UNICEF recently release an alarming report according to which over 6 lakhs babies born mostly in poor countries like Africa dies within 28 days of their birth.
UNICEF executive director, Henrietta fore said, “ Given that the majority of these deaths are preventable. Clearly, we are failing the world’s poorest babies. we have not made similar progress in ending deaths among children less than one month old”.
The report clearly shows a wide difference between countries like Pakistan where among 22 new born, a single baby dies while in developed country like Japan, a one in 1,111 baby dies.
The report is released after the launching of the Global campaign, “Every child alive” with the initiative of “affordability, quality, health care solutions for every mother and newborn”.
The major reason behind the pathetic situation is premature birth, complications during labour and delivery and infections such as sepsis, meningitis and pneumonia.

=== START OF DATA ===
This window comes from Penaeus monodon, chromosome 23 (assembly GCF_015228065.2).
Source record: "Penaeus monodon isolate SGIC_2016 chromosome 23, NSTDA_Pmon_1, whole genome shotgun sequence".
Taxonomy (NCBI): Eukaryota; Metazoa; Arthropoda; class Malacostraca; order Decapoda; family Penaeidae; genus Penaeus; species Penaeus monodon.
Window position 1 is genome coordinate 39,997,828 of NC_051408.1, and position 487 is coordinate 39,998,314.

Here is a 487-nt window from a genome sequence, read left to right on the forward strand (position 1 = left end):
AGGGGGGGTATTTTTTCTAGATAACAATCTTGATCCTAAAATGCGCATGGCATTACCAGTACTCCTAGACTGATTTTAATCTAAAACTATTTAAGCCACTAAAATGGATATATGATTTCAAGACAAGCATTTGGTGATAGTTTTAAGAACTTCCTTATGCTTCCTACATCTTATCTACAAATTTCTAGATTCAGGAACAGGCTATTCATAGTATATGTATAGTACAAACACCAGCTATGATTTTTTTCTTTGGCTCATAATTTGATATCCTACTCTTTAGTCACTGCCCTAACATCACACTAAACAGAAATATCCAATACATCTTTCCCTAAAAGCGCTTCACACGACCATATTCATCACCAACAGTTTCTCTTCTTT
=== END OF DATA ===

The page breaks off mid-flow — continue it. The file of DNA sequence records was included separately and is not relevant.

As per the report says, more than 80% of the death can be prevented. It says, “with access to well-trained midwives, along with proven solutions like clean water, disinfectants, breast-feeding within the first hour, skin-to-skin contact and good nutrition”.
The real problem is the absence of proper doctors and midwives in poorer countries, like in Somalia, there is only one doctor for every 10,000 people and this is major setback the country face.
Collecting one of the saddest story among which there was a story of Mary James, an 18-year old girl from Malawi has to walk long by foot when her labour started with her sister to a health centre but when her baby was delivered, he was very weak and even with the constant effort of the doctors he was gone.
She said, “I felt like my heart was breaking. I had a name for the child, but he never opened his eyes”.
Zeck, who is an Gynecologist in Tanzania clearifies the absence of the expensive equipment. In order to test whether a fetus was premature or seriously underweight, he would have to use his hands to estimate.